As I sit here, fingers poised over my keys, writing a blog about COVID-19, I find myself having some difficulty deciding exactly what to type. I go back to MDDC’s mission “MDDC is committed to creating a Maine in which all people are valued and respected because we believe communities are stronger when everyone is included.” So, what does that mean right now during a time of social distancing? It comes down to two ideas. First, we need to keep advocating for the value of people with DD being connected in and with the community. Through that advocacy we will help to ensure that should people with DD, their families, and their caregivers get ill – their lives are valued at the same level, with the same urgency as everyone else. Second, we need to adapt and change our definition of community.
Our world is dealing with a new illness the likes of which humans haven’t come across before. That, in itself, is not new. Humans have done this before. But this time, the virus spreads very fast. No human beings, except perhaps those who have recovered from COVID-19, have any immunity to this disease at all. We are essentially playing a waiting game. The waiting game has a name: Social Distancing. The objective of the game is to buy time. Losing the game means our hospital systems get swamped and more lives may be lost. But winning the game means we get time and the hospital system is able to care for us. Winning means we get time to develop medicine to help us. Time to develop a vaccine.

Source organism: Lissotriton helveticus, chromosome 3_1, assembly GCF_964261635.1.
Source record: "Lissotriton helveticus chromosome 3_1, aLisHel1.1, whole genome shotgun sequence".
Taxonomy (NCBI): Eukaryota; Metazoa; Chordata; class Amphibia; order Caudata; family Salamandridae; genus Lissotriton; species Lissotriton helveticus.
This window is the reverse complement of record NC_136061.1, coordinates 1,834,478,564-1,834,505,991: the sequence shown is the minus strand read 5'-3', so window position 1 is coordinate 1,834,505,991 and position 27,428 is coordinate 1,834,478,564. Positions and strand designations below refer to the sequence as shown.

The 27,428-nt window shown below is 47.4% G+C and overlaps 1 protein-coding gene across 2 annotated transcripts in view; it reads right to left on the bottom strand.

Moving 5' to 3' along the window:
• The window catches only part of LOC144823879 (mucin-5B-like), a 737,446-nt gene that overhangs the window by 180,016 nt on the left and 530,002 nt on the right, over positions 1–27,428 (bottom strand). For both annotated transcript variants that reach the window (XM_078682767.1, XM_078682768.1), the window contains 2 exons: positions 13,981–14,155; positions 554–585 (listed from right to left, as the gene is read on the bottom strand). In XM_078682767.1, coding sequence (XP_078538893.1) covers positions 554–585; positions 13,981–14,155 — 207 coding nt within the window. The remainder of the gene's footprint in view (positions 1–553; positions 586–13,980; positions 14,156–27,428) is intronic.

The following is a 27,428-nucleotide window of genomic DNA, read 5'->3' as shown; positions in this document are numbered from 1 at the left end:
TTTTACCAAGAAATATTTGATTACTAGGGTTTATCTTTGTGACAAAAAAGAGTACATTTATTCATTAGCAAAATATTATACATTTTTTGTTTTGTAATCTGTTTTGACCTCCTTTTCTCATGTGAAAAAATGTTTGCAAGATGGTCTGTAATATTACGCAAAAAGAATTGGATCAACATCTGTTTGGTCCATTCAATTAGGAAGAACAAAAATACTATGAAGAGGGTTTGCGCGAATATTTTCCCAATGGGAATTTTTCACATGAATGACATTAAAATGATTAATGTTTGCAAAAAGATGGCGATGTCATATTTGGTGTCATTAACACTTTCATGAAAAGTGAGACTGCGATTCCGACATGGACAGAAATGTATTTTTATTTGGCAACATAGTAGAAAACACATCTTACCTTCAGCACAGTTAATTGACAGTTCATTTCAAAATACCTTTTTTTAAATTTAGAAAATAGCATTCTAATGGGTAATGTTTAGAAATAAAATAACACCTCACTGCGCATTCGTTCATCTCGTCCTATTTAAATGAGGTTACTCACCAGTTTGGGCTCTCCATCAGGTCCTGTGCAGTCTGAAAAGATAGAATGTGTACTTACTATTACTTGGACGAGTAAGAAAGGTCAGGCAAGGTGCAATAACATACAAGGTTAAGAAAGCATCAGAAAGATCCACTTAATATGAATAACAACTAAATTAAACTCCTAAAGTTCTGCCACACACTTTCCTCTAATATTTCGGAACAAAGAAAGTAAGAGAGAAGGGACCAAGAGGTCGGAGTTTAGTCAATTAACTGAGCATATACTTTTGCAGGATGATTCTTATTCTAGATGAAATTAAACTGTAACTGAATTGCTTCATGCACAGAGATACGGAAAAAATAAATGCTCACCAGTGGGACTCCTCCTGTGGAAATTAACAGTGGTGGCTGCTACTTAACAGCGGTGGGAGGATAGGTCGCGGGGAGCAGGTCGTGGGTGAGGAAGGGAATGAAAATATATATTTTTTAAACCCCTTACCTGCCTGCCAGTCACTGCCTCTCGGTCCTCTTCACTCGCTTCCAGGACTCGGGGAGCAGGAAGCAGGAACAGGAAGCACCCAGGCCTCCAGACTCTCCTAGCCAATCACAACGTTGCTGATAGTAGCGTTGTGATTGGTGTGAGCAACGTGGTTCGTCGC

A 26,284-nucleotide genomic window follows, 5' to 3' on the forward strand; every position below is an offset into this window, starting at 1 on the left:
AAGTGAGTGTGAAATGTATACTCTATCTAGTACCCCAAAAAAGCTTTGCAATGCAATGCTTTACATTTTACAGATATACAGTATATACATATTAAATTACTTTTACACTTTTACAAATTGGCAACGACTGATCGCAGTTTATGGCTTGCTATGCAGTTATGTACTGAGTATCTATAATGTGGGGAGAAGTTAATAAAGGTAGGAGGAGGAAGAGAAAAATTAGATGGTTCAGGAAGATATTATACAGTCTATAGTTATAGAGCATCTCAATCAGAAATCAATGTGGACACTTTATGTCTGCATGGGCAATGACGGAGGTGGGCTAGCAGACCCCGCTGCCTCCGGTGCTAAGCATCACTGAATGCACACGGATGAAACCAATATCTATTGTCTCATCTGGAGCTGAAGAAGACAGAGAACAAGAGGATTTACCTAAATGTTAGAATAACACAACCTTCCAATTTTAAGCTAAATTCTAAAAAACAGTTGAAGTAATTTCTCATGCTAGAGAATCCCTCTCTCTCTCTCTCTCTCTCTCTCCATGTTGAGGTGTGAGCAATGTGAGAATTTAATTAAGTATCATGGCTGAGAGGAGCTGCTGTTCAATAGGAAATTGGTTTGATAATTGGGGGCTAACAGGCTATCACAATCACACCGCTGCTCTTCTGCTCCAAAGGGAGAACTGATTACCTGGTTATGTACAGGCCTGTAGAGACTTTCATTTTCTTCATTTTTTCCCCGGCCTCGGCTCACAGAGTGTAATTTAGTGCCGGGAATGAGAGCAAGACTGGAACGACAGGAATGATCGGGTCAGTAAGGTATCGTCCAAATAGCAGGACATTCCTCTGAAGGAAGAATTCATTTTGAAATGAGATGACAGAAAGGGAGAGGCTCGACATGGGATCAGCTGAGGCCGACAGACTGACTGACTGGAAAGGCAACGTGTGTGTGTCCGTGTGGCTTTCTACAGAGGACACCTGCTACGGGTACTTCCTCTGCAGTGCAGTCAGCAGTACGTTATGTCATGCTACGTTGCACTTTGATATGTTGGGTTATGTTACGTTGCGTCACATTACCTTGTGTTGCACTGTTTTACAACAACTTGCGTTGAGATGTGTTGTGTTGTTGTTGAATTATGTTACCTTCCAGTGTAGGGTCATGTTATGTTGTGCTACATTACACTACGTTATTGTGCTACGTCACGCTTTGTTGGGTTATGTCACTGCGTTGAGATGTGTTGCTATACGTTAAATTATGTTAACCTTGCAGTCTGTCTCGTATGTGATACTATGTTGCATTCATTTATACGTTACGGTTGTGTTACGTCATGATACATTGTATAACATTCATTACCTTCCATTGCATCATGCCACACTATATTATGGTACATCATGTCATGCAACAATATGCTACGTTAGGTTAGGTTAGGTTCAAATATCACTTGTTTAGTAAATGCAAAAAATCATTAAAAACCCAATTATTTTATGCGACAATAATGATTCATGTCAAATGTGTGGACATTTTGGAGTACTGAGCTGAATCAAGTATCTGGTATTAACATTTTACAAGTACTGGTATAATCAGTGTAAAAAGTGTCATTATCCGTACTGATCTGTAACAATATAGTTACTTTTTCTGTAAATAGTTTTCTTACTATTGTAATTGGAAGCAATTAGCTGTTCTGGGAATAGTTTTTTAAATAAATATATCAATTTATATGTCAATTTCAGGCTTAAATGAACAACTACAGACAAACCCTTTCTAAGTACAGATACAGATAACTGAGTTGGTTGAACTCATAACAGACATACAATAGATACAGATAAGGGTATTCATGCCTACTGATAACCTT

So during this time of social distancing is community eliminated? No, it is not healthy to socially disconnect. We need to change what it means to be a part of the community. MDDC is using some of our funding to purchase and disseminate computers to individuals with DD so they can stay connected remotely. Like everyone else is right now – community is happening on the internet. MDDC is partnering with others to provide Technical Assistance so that people with DD can learn to use online social video platforms. Keep an eye out for more information as MDDC finds ways to help people adapt to this new type of community inclusion.
It is also important that people who care about DD related issues remain steadfast and ensure that when people with DD, their families, and their caregivers get sick, they are cared for. Advocacy is critical. My guess is that people aren’t thinking much about people with DD. Not because they are insensitive! But because this whole situation is overwhelming to everyone! The gift of asking questions and speaking up about people with DD is that other people who are trying to think about every scenario will gain a point-of-view that they didn’t have. To get through this we need to stay connected. Ask questions. Wonder out loud. We are all really in this together.